Buff Orphington not getting over her grief, what should I do?

Discussion in 'Chicken Behaviors and Egglaying' started by KindaKath, May 29, 2012.

  1. KindaKath

    KindaKath Hatching

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    May 29, 2012
    We have a backyard flock that consisted of 3 Easter Eggers, 2 Bards, and 3 Buff Orphingtons. They all stayed in their own breed groupings, and all was well.

    A hawk killed one of the Easter Eggers, and we showed her body to the flock, and all was fine.

    But then our neighbor's Alaskan Malamute killed two of the Buffs, who, btw, were the friendliest birds I've ever owned. I was not home when it happened, and the neighbor threw the bodies away, not knowing to show them to the other Buff first.

    Now that Buff has been grieving for over a month. She won't come out of the egg box, and heads back every time we take her out. While she is out, she walks around the yard crying and squawking, evidently looking for the other 2 sisters. She is losing weight. She sharpens her beak like a nervous tic. Occasionally she will be with the Easter Eggers, who readily accept her, but I see no progress and worry her weight loss and brooding are going on too long.

    Any advice?
    thanks.
     
  2. sumi

    sumi Égalité

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    Your remaining Buff may be traumatised by what happened. I know this may sound silly, but I've seen it happen with predator attacks. Could you possibly replace your two lost hens with two mature Buff hens? That might help.
    Also give her lots of attention, cuddles etc. I'm sure she'll appreciate it.
     
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  3. cadams

    cadams Songster

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    Tom Bean Tx
    get her a couple of day old chicks to fuss over.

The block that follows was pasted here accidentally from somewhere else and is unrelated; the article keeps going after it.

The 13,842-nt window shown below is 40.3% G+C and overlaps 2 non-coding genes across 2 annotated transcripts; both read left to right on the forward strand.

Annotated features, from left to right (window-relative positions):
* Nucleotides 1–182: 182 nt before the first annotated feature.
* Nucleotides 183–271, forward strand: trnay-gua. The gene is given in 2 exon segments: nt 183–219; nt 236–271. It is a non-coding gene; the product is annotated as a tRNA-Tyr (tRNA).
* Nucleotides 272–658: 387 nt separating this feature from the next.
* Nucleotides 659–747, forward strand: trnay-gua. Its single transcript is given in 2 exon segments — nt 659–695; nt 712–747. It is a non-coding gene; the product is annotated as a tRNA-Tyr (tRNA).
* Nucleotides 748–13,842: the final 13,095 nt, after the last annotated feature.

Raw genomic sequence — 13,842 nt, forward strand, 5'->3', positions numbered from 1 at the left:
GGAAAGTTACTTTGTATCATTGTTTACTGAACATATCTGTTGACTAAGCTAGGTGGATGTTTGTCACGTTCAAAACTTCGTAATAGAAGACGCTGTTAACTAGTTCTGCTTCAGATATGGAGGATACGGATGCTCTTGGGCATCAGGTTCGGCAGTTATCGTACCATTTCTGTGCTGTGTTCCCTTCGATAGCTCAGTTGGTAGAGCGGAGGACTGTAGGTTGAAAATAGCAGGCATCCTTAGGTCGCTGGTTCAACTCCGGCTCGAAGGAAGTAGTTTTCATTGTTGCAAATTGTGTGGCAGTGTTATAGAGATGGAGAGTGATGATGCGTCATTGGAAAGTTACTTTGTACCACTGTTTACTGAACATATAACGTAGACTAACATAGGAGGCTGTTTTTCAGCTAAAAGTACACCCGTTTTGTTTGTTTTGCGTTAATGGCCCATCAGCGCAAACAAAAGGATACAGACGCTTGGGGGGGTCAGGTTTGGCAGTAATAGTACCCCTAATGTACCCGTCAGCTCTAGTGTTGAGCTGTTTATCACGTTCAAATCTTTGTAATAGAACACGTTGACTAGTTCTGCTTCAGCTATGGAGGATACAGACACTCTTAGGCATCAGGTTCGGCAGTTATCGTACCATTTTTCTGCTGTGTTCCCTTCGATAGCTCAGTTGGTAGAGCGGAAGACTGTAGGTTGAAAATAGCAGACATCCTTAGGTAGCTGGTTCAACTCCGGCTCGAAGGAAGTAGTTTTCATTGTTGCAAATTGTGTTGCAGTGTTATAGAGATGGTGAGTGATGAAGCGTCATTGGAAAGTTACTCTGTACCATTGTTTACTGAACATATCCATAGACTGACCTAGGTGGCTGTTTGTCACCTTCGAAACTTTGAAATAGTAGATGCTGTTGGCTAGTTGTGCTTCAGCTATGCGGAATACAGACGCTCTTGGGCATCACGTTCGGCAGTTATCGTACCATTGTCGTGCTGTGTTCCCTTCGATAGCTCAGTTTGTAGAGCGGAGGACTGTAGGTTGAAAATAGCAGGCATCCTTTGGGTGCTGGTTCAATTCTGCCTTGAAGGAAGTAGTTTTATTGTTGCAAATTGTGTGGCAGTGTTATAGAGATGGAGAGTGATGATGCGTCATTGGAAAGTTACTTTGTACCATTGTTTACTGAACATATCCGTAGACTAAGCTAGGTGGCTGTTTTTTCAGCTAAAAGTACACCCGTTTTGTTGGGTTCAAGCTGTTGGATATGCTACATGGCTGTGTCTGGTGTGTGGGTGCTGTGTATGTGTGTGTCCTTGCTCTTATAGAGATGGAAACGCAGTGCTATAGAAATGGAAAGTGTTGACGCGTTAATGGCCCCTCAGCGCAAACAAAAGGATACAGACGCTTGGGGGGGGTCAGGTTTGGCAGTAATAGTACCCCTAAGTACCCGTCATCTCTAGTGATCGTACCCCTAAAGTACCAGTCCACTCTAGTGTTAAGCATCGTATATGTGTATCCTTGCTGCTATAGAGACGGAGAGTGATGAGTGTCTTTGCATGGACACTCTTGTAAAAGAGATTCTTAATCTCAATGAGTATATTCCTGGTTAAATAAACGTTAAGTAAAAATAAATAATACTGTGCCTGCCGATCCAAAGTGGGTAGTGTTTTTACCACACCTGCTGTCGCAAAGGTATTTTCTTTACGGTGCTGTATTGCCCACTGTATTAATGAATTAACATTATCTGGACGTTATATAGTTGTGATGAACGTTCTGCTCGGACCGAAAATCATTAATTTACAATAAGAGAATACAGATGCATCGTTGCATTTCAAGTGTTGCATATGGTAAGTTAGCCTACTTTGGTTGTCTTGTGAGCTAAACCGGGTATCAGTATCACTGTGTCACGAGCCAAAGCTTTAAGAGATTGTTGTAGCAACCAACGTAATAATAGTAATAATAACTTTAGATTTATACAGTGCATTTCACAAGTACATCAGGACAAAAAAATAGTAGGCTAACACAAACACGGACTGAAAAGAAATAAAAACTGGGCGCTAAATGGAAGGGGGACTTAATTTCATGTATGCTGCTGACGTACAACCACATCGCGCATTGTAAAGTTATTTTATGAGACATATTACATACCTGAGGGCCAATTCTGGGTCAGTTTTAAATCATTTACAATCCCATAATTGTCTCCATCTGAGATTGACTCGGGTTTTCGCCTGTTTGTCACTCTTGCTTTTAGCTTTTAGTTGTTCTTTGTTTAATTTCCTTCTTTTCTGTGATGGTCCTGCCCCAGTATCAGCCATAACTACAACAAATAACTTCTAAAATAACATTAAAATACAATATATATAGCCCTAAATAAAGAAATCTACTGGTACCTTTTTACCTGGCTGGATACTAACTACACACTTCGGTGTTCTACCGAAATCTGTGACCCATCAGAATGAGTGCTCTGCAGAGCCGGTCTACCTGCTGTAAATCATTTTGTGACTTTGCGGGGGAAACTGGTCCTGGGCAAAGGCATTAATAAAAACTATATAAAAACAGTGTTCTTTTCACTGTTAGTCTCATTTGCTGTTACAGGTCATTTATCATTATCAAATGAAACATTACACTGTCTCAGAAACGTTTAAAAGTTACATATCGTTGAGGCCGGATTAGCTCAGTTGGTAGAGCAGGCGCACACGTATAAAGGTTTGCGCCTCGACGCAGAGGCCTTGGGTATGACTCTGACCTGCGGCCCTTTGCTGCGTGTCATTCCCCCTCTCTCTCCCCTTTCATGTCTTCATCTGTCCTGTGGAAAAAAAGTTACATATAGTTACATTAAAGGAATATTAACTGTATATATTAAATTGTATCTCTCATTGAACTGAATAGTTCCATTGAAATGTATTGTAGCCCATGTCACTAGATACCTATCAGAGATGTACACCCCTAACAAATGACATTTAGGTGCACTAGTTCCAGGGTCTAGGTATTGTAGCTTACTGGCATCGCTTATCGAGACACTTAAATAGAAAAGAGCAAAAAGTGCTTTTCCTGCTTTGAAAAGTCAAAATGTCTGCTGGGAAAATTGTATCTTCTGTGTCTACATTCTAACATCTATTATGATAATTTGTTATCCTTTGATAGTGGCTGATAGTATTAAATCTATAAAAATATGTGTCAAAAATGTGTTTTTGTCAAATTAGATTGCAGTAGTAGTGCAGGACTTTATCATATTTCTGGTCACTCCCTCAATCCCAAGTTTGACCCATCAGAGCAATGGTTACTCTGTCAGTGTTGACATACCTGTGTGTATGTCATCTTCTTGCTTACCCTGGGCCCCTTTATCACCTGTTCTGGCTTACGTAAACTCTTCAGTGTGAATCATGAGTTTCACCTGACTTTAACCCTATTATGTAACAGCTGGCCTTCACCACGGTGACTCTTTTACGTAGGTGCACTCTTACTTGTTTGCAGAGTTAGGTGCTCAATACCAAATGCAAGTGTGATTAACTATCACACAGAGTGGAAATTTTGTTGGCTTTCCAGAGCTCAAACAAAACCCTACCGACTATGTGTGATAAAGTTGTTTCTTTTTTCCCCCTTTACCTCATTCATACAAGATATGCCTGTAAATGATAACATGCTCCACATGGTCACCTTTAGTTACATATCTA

4. sumi

    sumi Égalité

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    Unless she's broody she probably won't adopt chicks.
     
  5. KindaKath

    KindaKath Hatching

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    May 29, 2012
    I have some on order, but it will be a few more weeks. Thanks for the advice.
     
  6. KindaKath

    KindaKath Hatching

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    May 29, 2012
    I completely think she is traumatized. It is so obvious. They may not have superior intellects, but they have a real sisterhood. It's just so sad!
     
  7. ReikiStar

    ReikiStar Songster

    Were your birds attacked while they were in their coops? If they were, you have more work than just finding her new friends. There is no reason why a coop can't stop all predators short of a bear. But I've heard of bears foregoing live chickens for a good, steaming kitchen compost pile.

    Your coop should prevent anyone from coming in from the top, going through the wire (don't use chicken wire, it's like tinfoil to dogs and racoons) or from digging underneath.

    I wouldn't be surprised if aside from missing her mates, your hen is terrified of meeting the same end.
     

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